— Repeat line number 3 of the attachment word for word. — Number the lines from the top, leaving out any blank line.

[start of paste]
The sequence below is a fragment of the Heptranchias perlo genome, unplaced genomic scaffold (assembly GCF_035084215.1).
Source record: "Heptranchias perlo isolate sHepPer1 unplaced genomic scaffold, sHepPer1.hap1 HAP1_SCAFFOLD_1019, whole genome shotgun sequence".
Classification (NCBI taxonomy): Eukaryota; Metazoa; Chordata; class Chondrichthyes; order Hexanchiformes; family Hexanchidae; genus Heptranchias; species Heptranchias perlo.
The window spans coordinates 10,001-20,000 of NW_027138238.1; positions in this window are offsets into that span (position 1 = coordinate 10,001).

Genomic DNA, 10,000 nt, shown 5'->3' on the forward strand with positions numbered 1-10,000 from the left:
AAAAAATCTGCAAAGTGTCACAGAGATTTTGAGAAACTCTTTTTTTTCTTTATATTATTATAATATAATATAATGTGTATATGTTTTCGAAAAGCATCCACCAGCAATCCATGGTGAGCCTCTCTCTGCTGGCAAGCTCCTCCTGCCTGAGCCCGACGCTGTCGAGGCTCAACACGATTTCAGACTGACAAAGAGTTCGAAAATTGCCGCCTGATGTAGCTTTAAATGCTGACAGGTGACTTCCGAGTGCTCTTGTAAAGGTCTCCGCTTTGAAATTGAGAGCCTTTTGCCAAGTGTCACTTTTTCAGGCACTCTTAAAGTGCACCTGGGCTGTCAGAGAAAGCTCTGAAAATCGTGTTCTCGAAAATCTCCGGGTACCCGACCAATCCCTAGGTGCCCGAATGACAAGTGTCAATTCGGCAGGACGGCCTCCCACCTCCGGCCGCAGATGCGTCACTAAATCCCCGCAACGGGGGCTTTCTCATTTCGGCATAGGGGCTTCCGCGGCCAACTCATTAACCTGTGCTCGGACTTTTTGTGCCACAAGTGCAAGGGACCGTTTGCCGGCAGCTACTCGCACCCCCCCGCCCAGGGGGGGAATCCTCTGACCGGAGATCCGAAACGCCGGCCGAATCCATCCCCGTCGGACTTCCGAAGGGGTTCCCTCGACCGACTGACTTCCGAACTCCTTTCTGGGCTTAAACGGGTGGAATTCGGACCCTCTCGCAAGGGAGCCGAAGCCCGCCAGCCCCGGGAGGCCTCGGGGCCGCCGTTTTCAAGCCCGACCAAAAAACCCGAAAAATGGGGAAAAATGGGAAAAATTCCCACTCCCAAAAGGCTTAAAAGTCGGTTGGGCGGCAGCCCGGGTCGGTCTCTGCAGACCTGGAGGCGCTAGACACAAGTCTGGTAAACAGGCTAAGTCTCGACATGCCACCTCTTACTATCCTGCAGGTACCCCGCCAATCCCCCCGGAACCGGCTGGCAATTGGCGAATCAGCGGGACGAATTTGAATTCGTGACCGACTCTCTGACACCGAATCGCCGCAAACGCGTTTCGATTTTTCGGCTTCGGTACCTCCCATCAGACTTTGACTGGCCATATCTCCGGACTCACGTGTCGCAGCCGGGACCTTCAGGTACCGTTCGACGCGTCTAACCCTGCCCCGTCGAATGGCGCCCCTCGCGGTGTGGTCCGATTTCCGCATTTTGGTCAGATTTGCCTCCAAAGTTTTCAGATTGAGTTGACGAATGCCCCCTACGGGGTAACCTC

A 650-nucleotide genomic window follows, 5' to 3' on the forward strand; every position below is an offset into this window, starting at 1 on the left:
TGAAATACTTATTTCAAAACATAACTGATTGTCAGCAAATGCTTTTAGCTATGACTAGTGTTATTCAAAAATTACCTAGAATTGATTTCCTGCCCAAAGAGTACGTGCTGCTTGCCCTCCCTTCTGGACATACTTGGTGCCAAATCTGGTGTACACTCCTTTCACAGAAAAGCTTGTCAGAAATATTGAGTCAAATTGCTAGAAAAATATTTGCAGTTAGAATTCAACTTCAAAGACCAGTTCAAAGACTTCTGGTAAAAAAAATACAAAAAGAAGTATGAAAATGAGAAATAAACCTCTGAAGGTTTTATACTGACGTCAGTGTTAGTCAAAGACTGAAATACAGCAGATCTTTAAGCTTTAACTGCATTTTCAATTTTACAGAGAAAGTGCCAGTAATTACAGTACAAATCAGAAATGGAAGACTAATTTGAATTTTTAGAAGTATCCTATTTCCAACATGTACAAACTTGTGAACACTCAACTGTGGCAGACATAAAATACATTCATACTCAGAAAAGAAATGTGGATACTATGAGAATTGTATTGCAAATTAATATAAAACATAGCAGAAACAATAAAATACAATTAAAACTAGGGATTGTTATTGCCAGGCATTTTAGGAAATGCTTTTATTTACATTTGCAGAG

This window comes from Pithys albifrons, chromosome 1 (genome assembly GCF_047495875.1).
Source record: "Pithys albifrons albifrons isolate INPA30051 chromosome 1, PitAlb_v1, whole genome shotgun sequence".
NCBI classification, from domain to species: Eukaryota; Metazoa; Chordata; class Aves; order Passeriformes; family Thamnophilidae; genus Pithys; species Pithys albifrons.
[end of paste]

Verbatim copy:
Classification (NCBI taxonomy): Eukaryota; Metazoa; Chordata; class Chondrichthyes; order Hexanchiformes; family Hexanchidae; genus Heptranchias; species Heptranchias perlo.